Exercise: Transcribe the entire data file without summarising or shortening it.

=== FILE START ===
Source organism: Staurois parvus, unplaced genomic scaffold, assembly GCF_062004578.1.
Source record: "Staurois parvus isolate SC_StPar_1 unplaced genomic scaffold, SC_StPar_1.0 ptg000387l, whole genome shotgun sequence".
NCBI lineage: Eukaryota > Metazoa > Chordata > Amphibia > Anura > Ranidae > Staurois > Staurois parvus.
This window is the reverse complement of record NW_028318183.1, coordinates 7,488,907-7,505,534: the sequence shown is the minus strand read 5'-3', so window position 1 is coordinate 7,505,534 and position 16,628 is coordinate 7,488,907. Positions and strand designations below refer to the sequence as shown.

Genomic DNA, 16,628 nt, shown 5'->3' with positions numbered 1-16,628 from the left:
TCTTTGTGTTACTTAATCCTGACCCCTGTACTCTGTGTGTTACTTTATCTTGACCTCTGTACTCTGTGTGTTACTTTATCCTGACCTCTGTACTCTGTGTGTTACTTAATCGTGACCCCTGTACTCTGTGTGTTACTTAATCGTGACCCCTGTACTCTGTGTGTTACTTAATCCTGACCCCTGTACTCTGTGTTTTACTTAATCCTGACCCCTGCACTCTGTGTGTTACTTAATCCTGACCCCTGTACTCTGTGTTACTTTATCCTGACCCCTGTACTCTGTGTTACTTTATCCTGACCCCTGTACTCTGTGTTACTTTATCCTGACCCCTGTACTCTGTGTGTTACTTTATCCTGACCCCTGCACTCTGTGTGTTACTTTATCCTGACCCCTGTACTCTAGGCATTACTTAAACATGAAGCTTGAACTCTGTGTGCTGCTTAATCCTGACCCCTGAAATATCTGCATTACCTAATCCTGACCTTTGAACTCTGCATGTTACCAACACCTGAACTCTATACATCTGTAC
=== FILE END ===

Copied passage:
Source organism: Staurois parvus, unplaced genomic scaffold, assembly GCF_062004578.1.
Source record: "Staurois parvus isolate SC_StPar_1 unplaced genomic scaffold, SC_StPar_1.0 ptg000387l, whole genome shotgun sequence".
NCBI lineage: Eukaryota > Metazoa > Chordata > Amphibia > Anura > Ranidae > Staurois > Staurois parvus.
This window is the reverse complement of record NW_028318183.1, coordinates 7,488,907-7,505,534: the sequence shown is the minus strand read 5'-3', so window position 1 is coordinate 7,505,534 and position 16,628 is coordinate 7,488,907. Positions and strand designations below refer to the sequence as shown.

Genomic DNA, 16,628 nt, shown 5'->3' with positions numbered 1-16,628 from the left:
TCTTTGTGTTACTTAATCCTGACCCCTGTACTCTGTGTGTTACTTTATCTTGACCTCTGTACTCTGTGTGTTACTTTATCCTGACCTCTGTACTCTGTGTGTTACTTAATCGTGACCCCTGTACTCTGTGTGTTACTTAATCGTGACCCCTGTACTCTGTGTGTTACTTAATCCTGACCCCTGTACTCTGTGTTTTACTTAATCCTGACCCCTGCACTCTGTGTGTTACTTAATCCTGACCCCTGTACTCTGTGTTACTTTATCCTGACCCCTGTACTCTGTGTTACTTTATCCTGACCCCTGTACTCTGTGTTACTTTATCCTGACCCCTGTACTCTGTGTGTTACTTTATCCTGACCCCTGCACTCTGTGTGTTACTTTATCCTGACCCCTGTACTCTAGGCATTACTTAAACATGAAGCTTGAACTCTGTGTGCTGCTTAATCCTGACCCCTGAAATATCTGCATTACCTAATCCTGACCTTTGAACTCTGCATGTTACCAACACCTGAACTCTATACATCTGTAC